Plant tissue needs to be evaluated for mineral content by wet chemistry methods. Near infrared (NIR) methods are not accurate for minerals. The plant K, Ca and Mg content need to be converted from a percent dry matter to millequivalents basis using the conversion variables for each element. Multiply the % dry matter by the conversion factor. Finally, the ratio can be calculated using the milliequivalent values by dividing K by the sum of Ca and Mg. Ratio values exceeding 2.2 are at increasing risk of inducing hypomagnesemia. In the table Forage A has high K, but also higher Ca and Mg resulting in a risk ratio of 1.52. In contrast, Forage B, has slightly higher K coupled with low Ca and Mg generating a risk ratio of 2.91. Forage B would be of concern in inducing hypomagnesemia and preventive measures should be in place if this forage were needing to be fed.
|Plant Mineral||Plant Content (% Dry Matter)||Conversion Factor||Milliequivalent Unit Value|
|Forage A|| || || |
|Forage Risk Ratio||K / (Ca + Mg)|| ||1.52|
|Forage B|| || || |
|Forage Risk Ratio||K / (Ca + Mg)|| ||2.91|
The Disease Challenge
Grass tetany is considered a serious emergency disease process as death can occur within hours of clinical sign presentation. In many cases, animals may be found dead in the morning becoming clinical during the overnight. Initial presentation shows a hyperexcitable animal, very nervous and tense, with excessive response to any loud noises. This hyperexcitability rapidly progresses into the animal becoming laterally recumbent with very stiff extremities. There may be evidence of leg paddling. The animal will expire within a couple of hours without treatment.
Treatment of these animals is an experience. The animal will be hypomagnesemic as well as hypocalcemic due to Mg’s effect on Ca homeostasis. Slow intravenous administration of a Ca-Mg solution to effect is needed. The heart rate should be monitoring as Ca administration can cause heart blockage. Relapses are very common with only intravenous treatment, thus subcutaneous administration of a saturated (50%) magnesium sulfate solution can be administered. Some will also provide oral Mg supplementation via magnesium hydroxide boluses for further protection against a relapse. Once the animal has been treated it is time to leave, quickly, very quickly. For some unclear reason, these animals become extremely aggressive following therapy. Most likely this has to do with changes in Mg concentration of the fluid bathing the brain. I have climbed trees and shown my high school high-jumping skills on numerous occasions fleeing an irate beef cow.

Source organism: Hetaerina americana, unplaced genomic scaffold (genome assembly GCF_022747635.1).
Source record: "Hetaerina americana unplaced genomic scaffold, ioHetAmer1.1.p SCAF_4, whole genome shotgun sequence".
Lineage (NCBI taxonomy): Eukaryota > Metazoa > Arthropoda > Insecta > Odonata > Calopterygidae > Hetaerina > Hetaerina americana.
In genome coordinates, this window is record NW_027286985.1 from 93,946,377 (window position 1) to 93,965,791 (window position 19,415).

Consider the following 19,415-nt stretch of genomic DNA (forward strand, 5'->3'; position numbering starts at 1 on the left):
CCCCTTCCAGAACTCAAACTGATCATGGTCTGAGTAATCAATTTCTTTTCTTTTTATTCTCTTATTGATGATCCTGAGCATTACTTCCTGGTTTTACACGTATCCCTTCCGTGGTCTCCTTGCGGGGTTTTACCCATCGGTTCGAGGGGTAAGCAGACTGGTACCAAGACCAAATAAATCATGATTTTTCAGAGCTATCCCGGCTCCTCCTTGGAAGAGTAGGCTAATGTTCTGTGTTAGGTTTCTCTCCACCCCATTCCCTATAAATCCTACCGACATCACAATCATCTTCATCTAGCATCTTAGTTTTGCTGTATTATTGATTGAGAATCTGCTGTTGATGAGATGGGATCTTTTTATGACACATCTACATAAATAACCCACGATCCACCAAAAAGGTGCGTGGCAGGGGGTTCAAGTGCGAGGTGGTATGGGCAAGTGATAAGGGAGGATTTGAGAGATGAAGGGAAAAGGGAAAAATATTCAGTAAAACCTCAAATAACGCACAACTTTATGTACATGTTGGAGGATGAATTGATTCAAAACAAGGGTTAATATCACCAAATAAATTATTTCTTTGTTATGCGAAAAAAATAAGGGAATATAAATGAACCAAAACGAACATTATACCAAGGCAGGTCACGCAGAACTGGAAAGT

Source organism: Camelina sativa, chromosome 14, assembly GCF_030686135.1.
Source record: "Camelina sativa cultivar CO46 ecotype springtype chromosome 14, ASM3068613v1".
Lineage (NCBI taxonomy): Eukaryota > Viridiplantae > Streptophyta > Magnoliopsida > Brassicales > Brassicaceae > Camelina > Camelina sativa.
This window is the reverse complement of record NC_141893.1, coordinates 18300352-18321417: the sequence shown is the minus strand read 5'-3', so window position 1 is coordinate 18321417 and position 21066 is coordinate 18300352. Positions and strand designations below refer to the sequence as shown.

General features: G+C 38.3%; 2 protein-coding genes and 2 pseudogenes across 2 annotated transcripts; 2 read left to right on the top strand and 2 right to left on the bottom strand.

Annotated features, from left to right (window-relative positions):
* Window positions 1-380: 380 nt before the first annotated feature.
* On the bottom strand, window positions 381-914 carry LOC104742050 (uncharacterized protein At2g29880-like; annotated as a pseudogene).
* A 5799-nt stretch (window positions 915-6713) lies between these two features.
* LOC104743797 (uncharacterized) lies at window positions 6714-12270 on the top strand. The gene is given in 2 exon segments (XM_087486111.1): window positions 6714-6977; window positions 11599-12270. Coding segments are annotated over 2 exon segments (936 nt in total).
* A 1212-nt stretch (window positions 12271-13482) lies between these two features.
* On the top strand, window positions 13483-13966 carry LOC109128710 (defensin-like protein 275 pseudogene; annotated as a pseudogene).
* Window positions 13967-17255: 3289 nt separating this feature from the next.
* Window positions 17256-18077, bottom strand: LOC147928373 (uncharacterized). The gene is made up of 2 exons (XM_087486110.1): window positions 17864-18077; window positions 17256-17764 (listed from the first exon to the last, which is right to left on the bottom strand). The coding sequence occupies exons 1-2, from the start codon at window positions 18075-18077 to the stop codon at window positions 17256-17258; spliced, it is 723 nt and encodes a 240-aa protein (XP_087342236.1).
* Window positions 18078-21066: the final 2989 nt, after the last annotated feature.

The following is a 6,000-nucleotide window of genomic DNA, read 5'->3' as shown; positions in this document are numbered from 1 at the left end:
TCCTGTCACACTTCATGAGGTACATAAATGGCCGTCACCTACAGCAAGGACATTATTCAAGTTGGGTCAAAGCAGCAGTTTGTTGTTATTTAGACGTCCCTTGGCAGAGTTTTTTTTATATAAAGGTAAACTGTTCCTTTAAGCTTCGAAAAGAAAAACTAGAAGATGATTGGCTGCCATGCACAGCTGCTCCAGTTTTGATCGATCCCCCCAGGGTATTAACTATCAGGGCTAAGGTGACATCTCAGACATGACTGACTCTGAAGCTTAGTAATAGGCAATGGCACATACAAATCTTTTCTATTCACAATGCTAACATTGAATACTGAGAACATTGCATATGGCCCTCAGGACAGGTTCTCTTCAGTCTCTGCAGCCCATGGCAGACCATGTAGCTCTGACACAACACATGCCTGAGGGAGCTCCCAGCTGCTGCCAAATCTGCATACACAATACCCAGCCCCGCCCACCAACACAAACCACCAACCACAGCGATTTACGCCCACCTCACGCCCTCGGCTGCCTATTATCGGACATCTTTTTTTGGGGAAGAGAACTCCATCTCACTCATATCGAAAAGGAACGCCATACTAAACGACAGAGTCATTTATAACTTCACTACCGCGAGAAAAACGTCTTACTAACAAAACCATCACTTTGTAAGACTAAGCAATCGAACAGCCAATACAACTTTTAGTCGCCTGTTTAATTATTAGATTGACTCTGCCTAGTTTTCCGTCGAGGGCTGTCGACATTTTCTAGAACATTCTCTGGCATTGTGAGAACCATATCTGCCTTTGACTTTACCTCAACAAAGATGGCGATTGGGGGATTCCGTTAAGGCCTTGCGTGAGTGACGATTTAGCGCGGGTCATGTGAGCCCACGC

Focus on Disease Prevention
Animal management factors for hypomagnesemia prevention are to ensure adequate dietary Mg intake. This will require forage testing with calculation of forage risk ratio. Use of some legumes in late pregnancy into early lactation may help. Magnesium supplements are not very palatable so just adding them to forage may not be effective. Use of molasses-magnesium free choice licks has been used. You need to ensure these products have a minimum of 5% Mg. Another practical option for beef cattle is to mix equal parts of a trace mineralized salt, magnesium oxide (fine particle size), and distillers grains or soybean meal. The latter items are to improve palatability of the mix and encourage intake.
Agronomic management should focus on pasture plant species and soil management. Perform soil testing to provide the correct amount of nitrogen, phosphorus, and potassium. Phosphorus fertilization has been shown to improve plant Mg content. Applying dolomitic lime to adjust soil pH is preferred to traditional lime as this adds Mg, though dolomitic lime is more expensive. If one could interseed some legumes into a grass pasture, this could minimize hypomagnesemia risk, but may increase risk of bloat on the lush pasture. This interseeding may be minimized by the legume plants not germinating and growing as quickly in the cooler spring weather compared to grasses. The current interest in raising cereal grains as a secondary crop will increase the risk of hypomagnesemia. Watch fertilization practices and be sure to provide additional dietary Mg sources. Otherwise, get your running shoes ready!Source : psu.edu